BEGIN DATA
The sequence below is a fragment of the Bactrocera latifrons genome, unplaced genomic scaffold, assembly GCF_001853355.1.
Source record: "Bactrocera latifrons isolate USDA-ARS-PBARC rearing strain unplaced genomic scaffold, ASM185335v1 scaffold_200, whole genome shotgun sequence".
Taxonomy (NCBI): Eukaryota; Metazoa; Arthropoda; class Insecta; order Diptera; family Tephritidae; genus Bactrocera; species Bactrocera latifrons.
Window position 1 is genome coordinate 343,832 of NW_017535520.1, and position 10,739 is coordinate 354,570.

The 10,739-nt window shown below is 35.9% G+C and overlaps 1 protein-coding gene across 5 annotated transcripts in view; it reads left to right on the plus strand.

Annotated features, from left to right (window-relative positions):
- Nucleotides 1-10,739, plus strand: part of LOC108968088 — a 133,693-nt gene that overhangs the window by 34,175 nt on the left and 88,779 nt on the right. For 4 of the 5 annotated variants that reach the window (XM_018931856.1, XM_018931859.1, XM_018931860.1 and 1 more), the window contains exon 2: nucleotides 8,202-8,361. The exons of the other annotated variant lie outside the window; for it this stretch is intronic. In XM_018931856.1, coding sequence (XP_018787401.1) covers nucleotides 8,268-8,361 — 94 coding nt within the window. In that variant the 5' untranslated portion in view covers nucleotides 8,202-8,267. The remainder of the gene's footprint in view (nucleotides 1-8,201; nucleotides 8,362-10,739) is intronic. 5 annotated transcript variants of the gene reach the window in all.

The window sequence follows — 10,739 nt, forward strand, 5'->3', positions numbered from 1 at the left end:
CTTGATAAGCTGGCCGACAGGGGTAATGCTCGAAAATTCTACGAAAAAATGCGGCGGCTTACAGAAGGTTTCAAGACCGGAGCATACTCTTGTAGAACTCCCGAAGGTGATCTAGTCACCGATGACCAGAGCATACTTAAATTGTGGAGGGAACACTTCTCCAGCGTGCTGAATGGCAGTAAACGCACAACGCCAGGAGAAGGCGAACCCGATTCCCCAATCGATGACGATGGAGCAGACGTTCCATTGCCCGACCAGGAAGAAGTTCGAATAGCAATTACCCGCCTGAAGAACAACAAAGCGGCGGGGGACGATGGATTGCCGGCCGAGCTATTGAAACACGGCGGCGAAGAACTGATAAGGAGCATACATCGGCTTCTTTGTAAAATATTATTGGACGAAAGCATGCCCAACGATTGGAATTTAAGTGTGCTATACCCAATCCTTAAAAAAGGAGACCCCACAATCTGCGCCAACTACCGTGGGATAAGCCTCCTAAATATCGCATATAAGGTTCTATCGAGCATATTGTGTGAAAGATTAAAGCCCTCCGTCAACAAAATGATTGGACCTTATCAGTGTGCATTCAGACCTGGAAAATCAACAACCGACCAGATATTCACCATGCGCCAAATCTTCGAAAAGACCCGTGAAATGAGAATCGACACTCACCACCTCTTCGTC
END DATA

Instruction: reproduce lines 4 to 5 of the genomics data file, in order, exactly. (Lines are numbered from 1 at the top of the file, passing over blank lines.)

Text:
Window position 1 is genome coordinate 343,832 of NW_017535520.1, and position 10,739 is coordinate 354,570.

The 10,739-nt window shown below is 35.9% G+C and overlaps 1 protein-coding gene across 5 annotated transcripts in view; it reads left to right on the plus strand.